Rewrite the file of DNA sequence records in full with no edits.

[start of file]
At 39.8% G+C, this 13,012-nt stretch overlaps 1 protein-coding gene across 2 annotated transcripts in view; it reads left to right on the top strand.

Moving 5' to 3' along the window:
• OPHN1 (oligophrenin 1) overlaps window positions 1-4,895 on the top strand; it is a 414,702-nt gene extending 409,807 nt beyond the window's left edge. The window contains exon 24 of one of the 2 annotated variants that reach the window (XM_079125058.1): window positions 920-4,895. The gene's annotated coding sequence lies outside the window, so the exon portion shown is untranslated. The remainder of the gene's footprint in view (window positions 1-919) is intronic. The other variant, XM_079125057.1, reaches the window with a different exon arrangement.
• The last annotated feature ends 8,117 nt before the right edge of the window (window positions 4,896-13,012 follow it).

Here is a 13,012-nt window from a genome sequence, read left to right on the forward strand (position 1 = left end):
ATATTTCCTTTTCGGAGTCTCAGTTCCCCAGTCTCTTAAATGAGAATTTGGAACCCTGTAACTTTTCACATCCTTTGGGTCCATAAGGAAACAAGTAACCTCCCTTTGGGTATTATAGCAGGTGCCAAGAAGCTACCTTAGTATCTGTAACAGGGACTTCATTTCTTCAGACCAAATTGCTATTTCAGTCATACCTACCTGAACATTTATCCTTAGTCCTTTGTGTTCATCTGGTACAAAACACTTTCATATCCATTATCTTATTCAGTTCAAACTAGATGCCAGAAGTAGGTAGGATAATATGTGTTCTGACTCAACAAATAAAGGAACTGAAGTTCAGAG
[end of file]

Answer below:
At 39.8% G+C, this 13,012-nt stretch overlaps 1 protein-coding gene across 2 annotated transcripts in view; it reads left to right on the top strand.

Moving 5' to 3' along the window:
• OPHN1 (oligophrenin 1) overlaps window positions 1-4,895 on the top strand; it is a 414,702-nt gene extending 409,807 nt beyond the window's left edge. The window contains exon 24 of one of the 2 annotated variants that reach the window (XM_079125058.1): window positions 920-4,895. The gene's annotated coding sequence lies outside the window, so the exon portion shown is untranslated. The remainder of the gene's footprint in view (window positions 1-919) is intronic. The other variant, XM_079125057.1, reaches the window with a different exon arrangement.
• The last annotated feature ends 8,117 nt before the right edge of the window (window positions 4,896-13,012 follow it).

Here is a 13,012-nt window from a genome sequence, read left to right on the forward strand (position 1 = left end):
ATATTTCCTTTTCGGAGTCTCAGTTCCCCAGTCTCTTAAATGAGAATTTGGAACCCTGTAACTTTTCACATCCTTTGGGTCCATAAGGAAACAAGTAACCTCCCTTTGGGTATTATAGCAGGTGCCAAGAAGCTACCTTAGTATCTGTAACAGGGACTTCATTTCTTCAGACCAAATTGCTATTTCAGTCATACCTACCTGAACATTTATCCTTAGTCCTTTGTGTTCATCTGGTACAAAACACTTTCATATCCATTATCTTATTCAGTTCAAACTAGATGCCAGAAGTAGGTAGGATAATATGTGTTCTGACTCAACAAATAAAGGAACTGAAGTTCAGAG